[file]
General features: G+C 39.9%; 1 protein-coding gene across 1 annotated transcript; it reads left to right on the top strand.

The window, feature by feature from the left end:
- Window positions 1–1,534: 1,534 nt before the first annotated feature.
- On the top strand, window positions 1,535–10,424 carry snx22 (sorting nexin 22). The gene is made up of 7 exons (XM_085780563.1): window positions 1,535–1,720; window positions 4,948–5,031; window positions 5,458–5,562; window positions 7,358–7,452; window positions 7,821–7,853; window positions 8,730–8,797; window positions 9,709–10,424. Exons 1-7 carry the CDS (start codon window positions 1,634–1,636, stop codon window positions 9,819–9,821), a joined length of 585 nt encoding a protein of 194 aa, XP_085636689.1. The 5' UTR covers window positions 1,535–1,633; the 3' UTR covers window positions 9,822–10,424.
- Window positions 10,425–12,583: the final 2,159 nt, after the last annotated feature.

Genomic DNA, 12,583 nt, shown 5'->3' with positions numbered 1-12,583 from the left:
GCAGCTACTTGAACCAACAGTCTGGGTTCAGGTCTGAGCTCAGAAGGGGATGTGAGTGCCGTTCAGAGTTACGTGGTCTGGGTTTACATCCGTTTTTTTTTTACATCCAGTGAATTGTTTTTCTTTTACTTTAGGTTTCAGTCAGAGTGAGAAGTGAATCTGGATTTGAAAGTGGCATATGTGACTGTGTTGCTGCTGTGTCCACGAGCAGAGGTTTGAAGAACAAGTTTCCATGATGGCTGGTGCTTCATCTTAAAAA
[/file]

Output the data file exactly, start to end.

General features: G+C 39.9%; 1 protein-coding gene across 1 annotated transcript; it reads left to right on the top strand.

The window, feature by feature from the left end:
- Window positions 1–1,534: 1,534 nt before the first annotated feature.
- On the top strand, window positions 1,535–10,424 carry snx22 (sorting nexin 22). The gene is made up of 7 exons (XM_085780563.1): window positions 1,535–1,720; window positions 4,948–5,031; window positions 5,458–5,562; window positions 7,358–7,452; window positions 7,821–7,853; window positions 8,730–8,797; window positions 9,709–10,424. Exons 1-7 carry the CDS (start codon window positions 1,634–1,636, stop codon window positions 9,819–9,821), a joined length of 585 nt encoding a protein of 194 aa, XP_085636689.1. The 5' UTR covers window positions 1,535–1,633; the 3' UTR covers window positions 9,822–10,424.
- Window positions 10,425–12,583: the final 2,159 nt, after the last annotated feature.

Genomic DNA, 12,583 nt, shown 5'->3' with positions numbered 1-12,583 from the left:
GCAGCTACTTGAACCAACAGTCTGGGTTCAGGTCTGAGCTCAGAAGGGGATGTGAGTGCCGTTCAGAGTTACGTGGTCTGGGTTTACATCCGTTTTTTTTTTACATCCAGTGAATTGTTTTTCTTTTACTTTAGGTTTCAGTCAGAGTGAGAAGTGAATCTGGATTTGAAAGTGGCATATGTGACTGTGTTGCTGCTGTGTCCACGAGCAGAGGTTTGAAGAACAAGTTTCCATGATGGCTGGTGCTTCATCTTAAAAA